The current U.S. – China trade dispute involving escalating tariffs has the potential to reduce container volumes moving through American ports and especially if the dispute and related tariffs extend many years into the future. A prolonged dispute could prompt freight forwarders to seek cost competitive ways of transporting declining numbers of container to North American markets. One option would involve a single neo-Panamax sailing via the Panama Canal ship serving a pair of comparatively nearby ports, such as Miami and Jacksonville, Savanah and Charleston as well as Norfolk/Newport News and Baltimore.
Declining container volumes that result from the trade dispute could also make container transshipment at either Eastern Nova Scotia or Western Mediterranean an attractive option, involving mega-ships sailing extended distances from East Asian ports and small interlining vessels involved in short-distance sailing to destination ports. An extended trade dispute that reduces trade could also enhance business prospects for transshipment ports serving small vessels that connect to American east coast ports as well as ports located along the inland waterway where Canadian “cabotage” regulations could enhance business prospects for American inland ports.
Slightly Bigger Ships
At the present time, the largest container ships carry 24 rows of containers across the deck and sail a draft of up to 16 meters (52 feet). An incrementally larger container ship could sail a draft of 16.5 meters to 17.5 meters depth carrying one to three additional levels of 25 to 27 rows of containers across a beam of 64 meters, up to 425 meters length and 64 meters overall height that would conform to the Suez Canal 68 meters air draft restriction. The modifications currently underway along the Suez Canal along with port initiatives at Tangier, Kerala and Colombo provide berthing and transit access for such a ship.
Current orders for container ships under construction at Asian ship yards involve vessels of 23,000 and 24,000TEUs. The air draft of 53 meters at Hong Kong and Shenzhen would require China to consider deepening other ports located between Hong Kong and Shanghai to provide service to future larger container ships of over double the capacity of the largest neo-Panamax ships. Within the next few years and courtesy of Arctic warming, the largest container ships could sail via Canadian channels carrying trade between East Asian and Western Mediterranean ports. Such development could prompt Suez Canal to transit identical size of ships.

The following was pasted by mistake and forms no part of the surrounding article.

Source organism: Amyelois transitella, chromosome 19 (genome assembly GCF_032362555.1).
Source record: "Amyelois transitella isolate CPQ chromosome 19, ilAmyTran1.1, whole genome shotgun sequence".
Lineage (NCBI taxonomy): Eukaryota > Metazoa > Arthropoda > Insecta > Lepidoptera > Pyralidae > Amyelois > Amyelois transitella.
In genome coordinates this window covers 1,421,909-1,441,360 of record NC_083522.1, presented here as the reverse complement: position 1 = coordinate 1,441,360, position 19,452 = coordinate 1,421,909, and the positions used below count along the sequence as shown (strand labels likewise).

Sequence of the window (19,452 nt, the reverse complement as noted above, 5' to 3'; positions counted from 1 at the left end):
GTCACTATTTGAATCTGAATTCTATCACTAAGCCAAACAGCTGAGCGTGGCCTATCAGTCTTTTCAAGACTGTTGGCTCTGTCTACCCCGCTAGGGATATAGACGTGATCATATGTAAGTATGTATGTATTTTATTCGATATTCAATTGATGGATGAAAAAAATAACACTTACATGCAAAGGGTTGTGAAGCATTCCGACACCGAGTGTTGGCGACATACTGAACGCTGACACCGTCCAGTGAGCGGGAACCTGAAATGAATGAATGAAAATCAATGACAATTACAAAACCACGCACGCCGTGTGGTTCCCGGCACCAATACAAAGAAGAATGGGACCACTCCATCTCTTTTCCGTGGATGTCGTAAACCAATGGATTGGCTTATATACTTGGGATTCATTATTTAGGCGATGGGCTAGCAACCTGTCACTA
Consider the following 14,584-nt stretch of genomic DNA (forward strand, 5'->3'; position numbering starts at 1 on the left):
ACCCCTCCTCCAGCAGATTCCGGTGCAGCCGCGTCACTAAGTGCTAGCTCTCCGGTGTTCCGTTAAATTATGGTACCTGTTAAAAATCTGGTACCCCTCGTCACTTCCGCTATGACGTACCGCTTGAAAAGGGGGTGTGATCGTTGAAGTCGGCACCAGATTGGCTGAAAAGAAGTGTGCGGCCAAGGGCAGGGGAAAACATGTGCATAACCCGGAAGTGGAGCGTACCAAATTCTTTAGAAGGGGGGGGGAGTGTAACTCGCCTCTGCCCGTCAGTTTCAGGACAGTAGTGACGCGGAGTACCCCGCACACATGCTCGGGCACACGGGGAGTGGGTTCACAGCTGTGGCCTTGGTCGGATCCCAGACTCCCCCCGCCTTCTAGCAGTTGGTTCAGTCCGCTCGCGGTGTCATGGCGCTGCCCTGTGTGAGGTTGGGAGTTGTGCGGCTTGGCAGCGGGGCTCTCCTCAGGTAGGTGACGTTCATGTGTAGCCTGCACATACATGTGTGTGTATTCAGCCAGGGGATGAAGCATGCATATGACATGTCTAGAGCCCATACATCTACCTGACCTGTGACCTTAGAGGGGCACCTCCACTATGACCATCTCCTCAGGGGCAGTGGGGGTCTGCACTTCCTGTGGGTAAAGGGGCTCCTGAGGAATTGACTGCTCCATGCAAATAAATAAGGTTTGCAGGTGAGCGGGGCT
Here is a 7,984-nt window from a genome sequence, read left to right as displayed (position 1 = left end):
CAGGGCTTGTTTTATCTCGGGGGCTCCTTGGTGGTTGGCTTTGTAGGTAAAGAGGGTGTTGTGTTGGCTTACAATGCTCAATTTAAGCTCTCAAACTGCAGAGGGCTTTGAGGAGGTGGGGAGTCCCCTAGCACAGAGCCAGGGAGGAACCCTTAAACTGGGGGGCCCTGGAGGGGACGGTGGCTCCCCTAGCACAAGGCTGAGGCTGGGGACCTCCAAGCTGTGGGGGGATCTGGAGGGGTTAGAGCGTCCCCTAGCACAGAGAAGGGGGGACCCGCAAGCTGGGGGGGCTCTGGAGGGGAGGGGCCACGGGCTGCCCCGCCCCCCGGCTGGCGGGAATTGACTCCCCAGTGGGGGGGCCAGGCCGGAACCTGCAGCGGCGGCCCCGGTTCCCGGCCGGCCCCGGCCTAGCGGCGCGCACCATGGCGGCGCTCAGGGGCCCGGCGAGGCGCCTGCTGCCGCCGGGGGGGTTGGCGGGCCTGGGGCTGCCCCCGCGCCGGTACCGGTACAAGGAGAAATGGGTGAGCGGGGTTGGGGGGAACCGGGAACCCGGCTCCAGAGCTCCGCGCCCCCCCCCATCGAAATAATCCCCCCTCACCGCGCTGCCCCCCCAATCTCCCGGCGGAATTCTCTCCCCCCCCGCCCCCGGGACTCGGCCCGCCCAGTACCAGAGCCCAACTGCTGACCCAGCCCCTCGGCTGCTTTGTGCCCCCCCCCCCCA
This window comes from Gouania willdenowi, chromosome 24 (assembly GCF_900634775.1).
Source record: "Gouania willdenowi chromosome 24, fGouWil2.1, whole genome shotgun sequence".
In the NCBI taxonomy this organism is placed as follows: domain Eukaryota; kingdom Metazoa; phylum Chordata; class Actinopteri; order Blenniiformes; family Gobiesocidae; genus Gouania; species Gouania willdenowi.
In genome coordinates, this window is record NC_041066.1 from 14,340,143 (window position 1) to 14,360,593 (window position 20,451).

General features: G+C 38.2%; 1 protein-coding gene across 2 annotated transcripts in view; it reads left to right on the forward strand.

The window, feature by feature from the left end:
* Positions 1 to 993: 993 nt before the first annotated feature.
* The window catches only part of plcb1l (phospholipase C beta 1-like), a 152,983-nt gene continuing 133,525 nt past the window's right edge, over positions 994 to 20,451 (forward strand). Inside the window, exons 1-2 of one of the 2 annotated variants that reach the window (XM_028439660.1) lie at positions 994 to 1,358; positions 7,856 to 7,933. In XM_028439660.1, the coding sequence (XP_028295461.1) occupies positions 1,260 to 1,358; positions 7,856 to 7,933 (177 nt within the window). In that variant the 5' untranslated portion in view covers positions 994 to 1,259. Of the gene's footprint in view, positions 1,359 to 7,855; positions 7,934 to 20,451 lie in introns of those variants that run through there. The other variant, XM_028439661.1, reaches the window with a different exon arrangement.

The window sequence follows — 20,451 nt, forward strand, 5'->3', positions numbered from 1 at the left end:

Competition between Navigation Channels
Ongoing expansion of the Suez Canal to transit larger vessels provides competition to the possible future opening of a seasonal Canadian trans-Arctic navigation passage. Together, these competing navigation channels provide the basis to develop larger container ships to carry containers between East Asia and Western Mediterranean ports. Without competition from the Suez Canal, the Canadian trans-Arctic passage would enhance prospects to develop and operate a transshipment terminal in Eastern Nova Scotia, Canada, where containers would be transferred from ships of 25,000 to 35,000 TEUs to smaller vessels sailing to several American east coast and inland waterway ports.
If the Suez Canal were developed to transit the identical mega-size of container ship as could sail the Canadian trans-Arctic channels, such strategy would coincide with the combination of port expansion at Tangier along with port development at Kerala in India and Colombo, Sri Lanka. The prospect of mega-size container ships sailing between Asian and Western Mediterranean transshipment terminals provides a basis for trans-North Atlantic transshipment of containers destined to several North American east coast ports as well as Canadian and American ports located along the St. Lawrence River and Seaway.
As the Suez Canal Authority develops the canal to transit larger ships in less time, the authority would need to develop the canal to transit as a large a container ship as could sail via the Canadian trans-Arctic route. Such development would enhance future prospects for port business at Ports of Tangier, Algeciras, Kerala (Vizhinjam) and Colombo. China would likely consider developing a port located between Hong Kong and Shanghai to berth and provide service to future mega-size ships that would sail to and from Western Mediterranean transshipment ports, from where smaller ships would sail to many smaller ports.
Courtesy of Canadian “cabotage” regulation, container ships would be able to sail at competitive per container rates between the Western Mediterranean ports and Canadian ports located between Gulf of St. Lawrence and the Great Lakes, compared to the rates involved in sailing between a container transshipment terminal located in Eastern Nova Scotia and Canadian ports located along the St Lawrence River, Seaway and Great Lakes. The ongoing U.S.-China trade dispute enhances prospects for trans-transshipment to American east coast ports from either Eastern Nova Scotian or Western Mediterranean container transshipment ports.
The opinions expressed herein are the author's and not necessarily those of The Maritime Executive.